Speaking of enjoyment – hope you enjoy this brief slideshow as much as we enjoyed the times behind the photos.
After nearly a week of daily updates, warnings, bread loaf ratings of this wintry storm it actually happened. It is not unlike the Charlotte area to talk it up big and not have anything to show for it. This storm came in on Wednesday midday, dropped 6-8 inches on Fort Mill and then stuck around on Thursday to drop another 3-4 inches. A full winter walloping! A storm like this is pretty welcome so long as it only happens once. We sledded, had snowball fights, rolled snowmen, ran in it, drove in it and shoveled it. For 2 days we were northerners. On day 3 it was melted which gives us a leg up on the north.
Fun times for all. Even more fun to drive out on icy roads on Friday morning to fly to sunny south Florida for a Valentines/Birthday celebration with Cindy. We are pretty fortunate folks.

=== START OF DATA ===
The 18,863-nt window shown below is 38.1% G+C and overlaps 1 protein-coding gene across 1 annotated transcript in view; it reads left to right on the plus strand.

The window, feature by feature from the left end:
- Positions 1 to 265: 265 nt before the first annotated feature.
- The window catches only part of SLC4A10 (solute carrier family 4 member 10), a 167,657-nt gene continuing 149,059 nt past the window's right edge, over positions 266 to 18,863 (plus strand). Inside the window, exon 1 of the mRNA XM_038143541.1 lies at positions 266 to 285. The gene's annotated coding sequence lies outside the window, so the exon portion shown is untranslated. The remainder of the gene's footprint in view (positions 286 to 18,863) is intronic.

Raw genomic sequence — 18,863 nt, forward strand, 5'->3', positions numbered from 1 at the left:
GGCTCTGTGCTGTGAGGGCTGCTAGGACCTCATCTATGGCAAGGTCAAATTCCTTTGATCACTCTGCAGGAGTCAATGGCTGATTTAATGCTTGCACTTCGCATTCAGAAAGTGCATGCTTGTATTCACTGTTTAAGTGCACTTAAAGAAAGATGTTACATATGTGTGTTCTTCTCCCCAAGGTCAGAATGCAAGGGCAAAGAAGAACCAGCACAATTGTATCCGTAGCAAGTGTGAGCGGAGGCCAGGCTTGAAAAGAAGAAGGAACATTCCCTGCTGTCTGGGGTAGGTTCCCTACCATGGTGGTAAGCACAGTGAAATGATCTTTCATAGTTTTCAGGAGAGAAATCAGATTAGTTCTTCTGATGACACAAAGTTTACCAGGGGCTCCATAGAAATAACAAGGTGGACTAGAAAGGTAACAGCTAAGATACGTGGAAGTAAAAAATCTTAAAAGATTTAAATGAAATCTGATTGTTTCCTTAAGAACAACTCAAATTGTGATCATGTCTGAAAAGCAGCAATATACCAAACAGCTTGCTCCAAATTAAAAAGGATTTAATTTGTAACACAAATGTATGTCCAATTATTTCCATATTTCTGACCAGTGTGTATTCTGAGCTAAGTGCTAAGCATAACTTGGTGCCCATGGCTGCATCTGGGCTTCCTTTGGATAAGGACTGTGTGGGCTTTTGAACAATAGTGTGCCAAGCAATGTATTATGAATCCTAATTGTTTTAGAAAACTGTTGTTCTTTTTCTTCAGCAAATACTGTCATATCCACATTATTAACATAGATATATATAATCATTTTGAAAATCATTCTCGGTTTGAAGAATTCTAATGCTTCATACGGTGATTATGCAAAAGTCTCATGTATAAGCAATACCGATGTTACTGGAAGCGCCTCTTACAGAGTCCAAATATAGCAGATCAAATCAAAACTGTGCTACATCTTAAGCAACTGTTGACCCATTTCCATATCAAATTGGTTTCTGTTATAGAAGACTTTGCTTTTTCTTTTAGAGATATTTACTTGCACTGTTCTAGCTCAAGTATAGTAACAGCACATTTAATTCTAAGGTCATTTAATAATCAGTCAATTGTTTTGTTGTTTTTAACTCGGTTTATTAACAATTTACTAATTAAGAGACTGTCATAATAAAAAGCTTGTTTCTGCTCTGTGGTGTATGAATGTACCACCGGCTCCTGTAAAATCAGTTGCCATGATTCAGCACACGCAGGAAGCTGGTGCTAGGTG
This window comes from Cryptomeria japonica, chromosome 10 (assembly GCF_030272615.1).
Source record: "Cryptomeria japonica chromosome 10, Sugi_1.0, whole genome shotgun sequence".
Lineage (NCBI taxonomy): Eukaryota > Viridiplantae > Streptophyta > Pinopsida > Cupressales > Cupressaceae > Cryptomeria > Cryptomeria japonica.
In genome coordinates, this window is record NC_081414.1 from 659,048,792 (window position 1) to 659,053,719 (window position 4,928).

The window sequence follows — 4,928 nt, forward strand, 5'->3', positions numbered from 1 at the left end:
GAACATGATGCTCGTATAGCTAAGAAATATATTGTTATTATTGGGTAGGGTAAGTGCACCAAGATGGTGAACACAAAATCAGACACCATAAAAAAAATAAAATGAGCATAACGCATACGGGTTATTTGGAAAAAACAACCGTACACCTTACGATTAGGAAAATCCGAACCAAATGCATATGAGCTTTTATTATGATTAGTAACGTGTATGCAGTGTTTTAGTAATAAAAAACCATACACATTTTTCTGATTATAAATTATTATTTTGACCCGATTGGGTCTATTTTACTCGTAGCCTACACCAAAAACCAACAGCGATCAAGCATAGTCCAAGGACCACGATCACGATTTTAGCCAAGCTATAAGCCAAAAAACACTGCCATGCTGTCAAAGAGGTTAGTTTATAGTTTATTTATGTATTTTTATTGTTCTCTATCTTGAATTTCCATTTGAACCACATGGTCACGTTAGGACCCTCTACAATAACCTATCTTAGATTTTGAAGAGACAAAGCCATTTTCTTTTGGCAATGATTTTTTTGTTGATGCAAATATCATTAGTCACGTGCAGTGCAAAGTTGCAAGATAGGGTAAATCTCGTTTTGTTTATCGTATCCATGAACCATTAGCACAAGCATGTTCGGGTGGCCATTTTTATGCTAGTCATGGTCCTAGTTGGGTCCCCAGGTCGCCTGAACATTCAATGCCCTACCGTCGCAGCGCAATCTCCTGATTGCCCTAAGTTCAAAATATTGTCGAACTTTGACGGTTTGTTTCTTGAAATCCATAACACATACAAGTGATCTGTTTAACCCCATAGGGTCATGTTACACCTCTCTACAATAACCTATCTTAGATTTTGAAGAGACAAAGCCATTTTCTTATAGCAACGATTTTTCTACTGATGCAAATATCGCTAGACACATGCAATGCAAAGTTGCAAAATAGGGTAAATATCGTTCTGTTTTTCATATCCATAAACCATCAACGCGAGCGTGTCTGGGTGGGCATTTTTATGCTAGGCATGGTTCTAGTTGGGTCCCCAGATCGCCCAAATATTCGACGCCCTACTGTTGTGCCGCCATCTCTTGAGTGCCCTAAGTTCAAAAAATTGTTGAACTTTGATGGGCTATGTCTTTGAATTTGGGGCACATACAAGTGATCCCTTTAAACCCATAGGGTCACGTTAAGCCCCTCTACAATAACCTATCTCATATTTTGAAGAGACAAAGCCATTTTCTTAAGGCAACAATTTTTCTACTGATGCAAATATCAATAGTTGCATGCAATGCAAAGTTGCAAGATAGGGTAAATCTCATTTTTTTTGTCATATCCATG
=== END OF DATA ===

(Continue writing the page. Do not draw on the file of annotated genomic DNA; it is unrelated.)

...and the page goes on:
Click here for a sled show of the fun!
While I am grateful for the run the Florida Gators have been on (15 straight and undefeated in conference play leading up to this weekend’s showdown with Kentucky at Rupp), this time I’m grateful for the kind you wear to keep junk out of your shoes when hiking or running. This morning the “junk” was snow and ice after getting 8 inches or so in Fort Mill yesterday and another 3-4 inches this morning. As much as I have disrespected them over the years while hiking, I’ve never run in gaiters before and found odd enjoyment from what was the scourge of my hiking gear as they kept my feet/shoes quite warm and dry on my run. I had strong doubts as I set off onto the trails behind our house and watched my feet sink in snow and ice up to my ankles or further with each step. While I knew few things beat a snow run, I now know maybe a snow run wearing gaiters takes the cake. Like our Gator basketball team is doing for our lame football season, the running gaiters may have redeemed my former negative thoughts about my hiking gaiters (same gaiters). Gaiter grateful.